at the same time, neil, i write about in my book, democrats -- liberals, democrats have failed us. we talk about on the southside of chicago where i'm from, any of these instances all the time, baltimore, chicago, detroit, wherever you want to mention in these urban centers, they've taken it for granted. these issues don't just appear. they didn't happen when trump got in office. they've been happening for decades and people have been pleading for help. you know it happens question record falls on deaf ears because the cycle that we've seen in these urban centers are democrats rule and if you get one out you're going to get another one and becomes the same cycle that reverberates throughout our lives. we are trapped in a systematic poverty and victimhood that never changes. now you've got a president who is using his bully pulpit for whatever reason, i don't have to go into whatever reason, whatever his narrative is, doesn't matter. so long as something changes
because of what he saying, because it what he saying is in fact true. this isn't false narratives. it's reality and it's true for so many citizens across the country that have been hurt under democratic rule. >> neil: i have covered the president for decades since his business days. he might be a lot of things. he's not a particular fan of mine or his fans fans of mine but he might be a lot of things please not a racist. i think what's got so many apps that the words he chooses or that they are somehow coded to imply racism. you know some of the arguments. some of the things. >> can i tell you a political reality for people who look like me? there are people in communities across this country, even working poor white people who are forgetting about trying to make ends meet. they are putting two ends
together and hoping the meat. this idea that things are so peachy and cream for people of communities of color, it's a false narrative, not reality. >> neil: what did you think? >> what he said was a false narrative. certainly not everyone is going to be happy in anyone situation but we've got record job openings, more job openings and their people to fill them. we talk about what's happening in the appalachian region. coal jobs, factory jobs, african-american unemployment would never be reduced. it will always be high. that's another lie. these are all false narratives that they are trying to combat, especially the presidential candidates. they are trying to combat the false narratives. we are going to raise taxes, $15 minimum wage. it's going to put people out of business when there's a lot of jobs out there that people can go get them. >> neil: you are your own man. you say the good and bad about the president, good and bad about democrats. look forward to the book. always a pleasure having you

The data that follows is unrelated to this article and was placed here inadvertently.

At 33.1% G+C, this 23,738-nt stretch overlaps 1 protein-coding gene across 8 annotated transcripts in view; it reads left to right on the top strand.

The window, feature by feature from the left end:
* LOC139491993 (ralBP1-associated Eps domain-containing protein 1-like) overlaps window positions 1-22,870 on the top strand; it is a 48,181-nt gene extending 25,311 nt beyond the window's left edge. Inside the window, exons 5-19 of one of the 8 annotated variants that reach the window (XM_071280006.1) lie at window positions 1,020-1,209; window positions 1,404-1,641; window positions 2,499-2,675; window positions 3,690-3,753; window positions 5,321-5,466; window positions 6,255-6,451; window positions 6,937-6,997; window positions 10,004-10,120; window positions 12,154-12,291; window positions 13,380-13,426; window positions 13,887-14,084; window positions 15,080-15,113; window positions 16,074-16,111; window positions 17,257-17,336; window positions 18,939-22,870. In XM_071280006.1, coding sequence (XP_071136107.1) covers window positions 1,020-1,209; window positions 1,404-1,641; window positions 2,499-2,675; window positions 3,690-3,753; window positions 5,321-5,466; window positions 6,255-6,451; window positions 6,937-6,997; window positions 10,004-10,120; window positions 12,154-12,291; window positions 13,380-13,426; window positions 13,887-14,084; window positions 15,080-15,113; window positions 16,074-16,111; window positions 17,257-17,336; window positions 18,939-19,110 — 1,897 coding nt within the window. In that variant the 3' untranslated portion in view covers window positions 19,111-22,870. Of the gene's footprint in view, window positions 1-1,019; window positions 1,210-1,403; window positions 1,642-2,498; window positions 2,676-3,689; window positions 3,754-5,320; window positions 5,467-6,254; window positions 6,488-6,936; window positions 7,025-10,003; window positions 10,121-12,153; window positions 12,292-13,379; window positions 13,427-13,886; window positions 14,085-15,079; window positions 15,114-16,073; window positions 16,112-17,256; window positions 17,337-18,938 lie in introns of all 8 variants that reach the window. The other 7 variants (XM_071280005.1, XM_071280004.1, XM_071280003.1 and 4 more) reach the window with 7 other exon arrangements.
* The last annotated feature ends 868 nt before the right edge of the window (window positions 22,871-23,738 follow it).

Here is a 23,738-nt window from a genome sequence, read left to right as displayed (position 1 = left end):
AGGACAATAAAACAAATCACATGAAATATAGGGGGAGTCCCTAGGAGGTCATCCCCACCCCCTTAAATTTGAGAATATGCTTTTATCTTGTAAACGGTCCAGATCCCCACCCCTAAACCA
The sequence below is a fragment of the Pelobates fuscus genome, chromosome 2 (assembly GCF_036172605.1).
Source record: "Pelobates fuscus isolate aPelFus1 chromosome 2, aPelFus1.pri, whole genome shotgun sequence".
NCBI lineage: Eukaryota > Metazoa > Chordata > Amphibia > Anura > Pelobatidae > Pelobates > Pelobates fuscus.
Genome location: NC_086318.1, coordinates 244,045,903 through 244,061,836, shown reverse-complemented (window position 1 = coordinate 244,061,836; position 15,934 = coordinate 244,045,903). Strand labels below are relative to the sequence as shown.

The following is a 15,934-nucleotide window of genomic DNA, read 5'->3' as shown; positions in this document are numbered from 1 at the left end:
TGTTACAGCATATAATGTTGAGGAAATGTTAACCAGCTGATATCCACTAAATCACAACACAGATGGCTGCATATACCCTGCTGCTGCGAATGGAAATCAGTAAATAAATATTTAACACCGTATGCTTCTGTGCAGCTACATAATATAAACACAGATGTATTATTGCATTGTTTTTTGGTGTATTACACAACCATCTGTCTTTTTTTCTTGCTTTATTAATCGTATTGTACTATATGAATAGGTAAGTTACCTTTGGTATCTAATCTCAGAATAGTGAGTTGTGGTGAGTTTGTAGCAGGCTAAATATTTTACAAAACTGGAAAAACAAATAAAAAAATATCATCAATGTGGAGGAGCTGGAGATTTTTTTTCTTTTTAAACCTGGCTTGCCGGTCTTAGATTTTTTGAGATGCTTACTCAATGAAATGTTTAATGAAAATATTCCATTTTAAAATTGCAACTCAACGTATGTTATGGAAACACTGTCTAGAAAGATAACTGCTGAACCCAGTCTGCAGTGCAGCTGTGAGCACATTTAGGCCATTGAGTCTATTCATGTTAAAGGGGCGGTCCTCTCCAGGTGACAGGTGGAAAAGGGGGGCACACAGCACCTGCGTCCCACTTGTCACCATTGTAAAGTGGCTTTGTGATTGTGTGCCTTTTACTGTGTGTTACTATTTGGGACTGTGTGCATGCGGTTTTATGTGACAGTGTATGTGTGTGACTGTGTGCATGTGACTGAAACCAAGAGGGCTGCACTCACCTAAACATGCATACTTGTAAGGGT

operate >> thank you so much for having me. >> neil: in this heated debate, we have to get real. whatever you think of the president, whatever you think of everything else, just be honest and look at things in a clear way. more after this along with support, chantix is proven to help you quit. with chantix you can keep smoking at first and ease into quitting. chantix reduces the urge so when the day arrives, you'll be more ready to kiss cigarettes goodbye. when you try to quit smoking, with or without chantix, you may have nicotine withdrawal symptoms. stop chantix and get help right away if you have changes in behavior or thinking, aggression, hostility, depressed mood, suicidal thoughts or actions, seizures, new or worse heart or blood vessel problems, sleepwalking, or life-threatening allergic and skin reactions. decrease alcohol use. use caution driving or operating machinery.